I was going to participate in ControverSunday this week but I thought about the topic – To Protect or Not to Protect – (children, not car insurance or condoms) and realized that I don’t have any strong opinions. (you can read a post someone else wrote, though right here and if you have a strong opinion, you can participate. Anyone can! How splendid!)
Every child is different. Every parent is more or less protective based on personal experience. I couldn’t say “you should…” because I don’t know you. Or your kid. Or your “issues” if you want to be all 1998 about it.
Here is my motto, which borrows a little from Scouting and a little from Douglas Adams:
Anything can happen at any time, and it probably won’t. Unless it does. Be prepared.
At the barber shop 2 weeks ago I read a magazine from 1989 that said The Big Earthquake Was Coming Any Day. 21 years ago. You would think I’d be scared but I’m not. I’ve never experienced an earthquake. I have no reason to fear one. What have I experienced that gives me fear?
– a sinus headache so bad I thought it was a stroke
– hearing sirens minutes after my kids go out with someone else
– driving so close to the edge of a cliff I could hear our wheels scraping at loose rocks
– hearing Fresco’s chest rattle like a maraca and taking him to Emergency
What have I not experienced that gives me fear?
– cancer, firsthand
– serious illness in my kids
– serious illness in my partner
– serious illness in my parents
The common thread there is death. In case you couldn’t tell. What might kill me or those people I care about, that’s what scares me, whether I’ve experienced it or not. For some reason, earthquakes don’t count, even though The Big One will likely kill us all and then won’t the banks be laughing.
Not that I’m preoccupied (reallyI’mnot) but all roads lead to death. I know this because every time I write a short story, it ends up circling around death like vultures over – dammit!
I start funny. I look for plot. I end in death.
Observe this blog post. It is now about death.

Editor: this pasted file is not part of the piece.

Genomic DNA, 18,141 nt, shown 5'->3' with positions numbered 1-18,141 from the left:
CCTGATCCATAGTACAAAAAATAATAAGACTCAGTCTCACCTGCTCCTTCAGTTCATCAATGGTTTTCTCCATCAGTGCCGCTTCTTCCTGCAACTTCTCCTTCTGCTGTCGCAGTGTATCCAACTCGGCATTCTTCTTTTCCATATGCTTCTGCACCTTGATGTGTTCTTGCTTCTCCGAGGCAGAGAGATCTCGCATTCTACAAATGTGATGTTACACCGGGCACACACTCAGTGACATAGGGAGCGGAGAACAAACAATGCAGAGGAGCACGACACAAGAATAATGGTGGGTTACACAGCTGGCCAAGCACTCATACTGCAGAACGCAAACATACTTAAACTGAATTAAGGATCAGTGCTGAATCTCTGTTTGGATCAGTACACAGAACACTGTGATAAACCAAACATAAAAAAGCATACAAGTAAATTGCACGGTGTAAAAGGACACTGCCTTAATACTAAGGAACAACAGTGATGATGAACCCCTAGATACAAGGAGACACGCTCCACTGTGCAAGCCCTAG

I would like to get away from it. For one thing, it is kind of boring and it has been done. Death is everywhere in literature. I just read the most amazing death scene. It was in a book by Colum McCann that I picked up at the library the other day.
(I chose it based entirely on its cover! Apparently you can do that, after all. They say you shouldn’t. At first I thought it was too precious a book for me but now I am sucked in.)
Anyway, now that I’ve read that amazing death scene I have no reason to try to write about death. I feel there is no reason. And yet. I guess I actually *think* there is no reason because if I *felt* there was no reason then my *feelings* would let me write about something else. Except I wrote the one story about death and I thought: OK! That’s it! I got it out of my system! Wrongo.
The problem with the character driven story is that the characters inevitably drive you where they want to go. Which, because they are in my head, means to the morgue. So much drama. Can’t we go to the beach and not drown there? Can’t we go to the park and not find a dead body in the bushes? Can’t we be lighthearted? Self?
There are other interesting things that happen to people besides death, right?
Like, winning lotteries? And loving their pets? And. Then the pets die. Of course.
I saw the word “bromance” today. Maybe I will write a series of humourous bromances. But the dudebros can’t drive. I am commencing a phase I call writer-driven stories.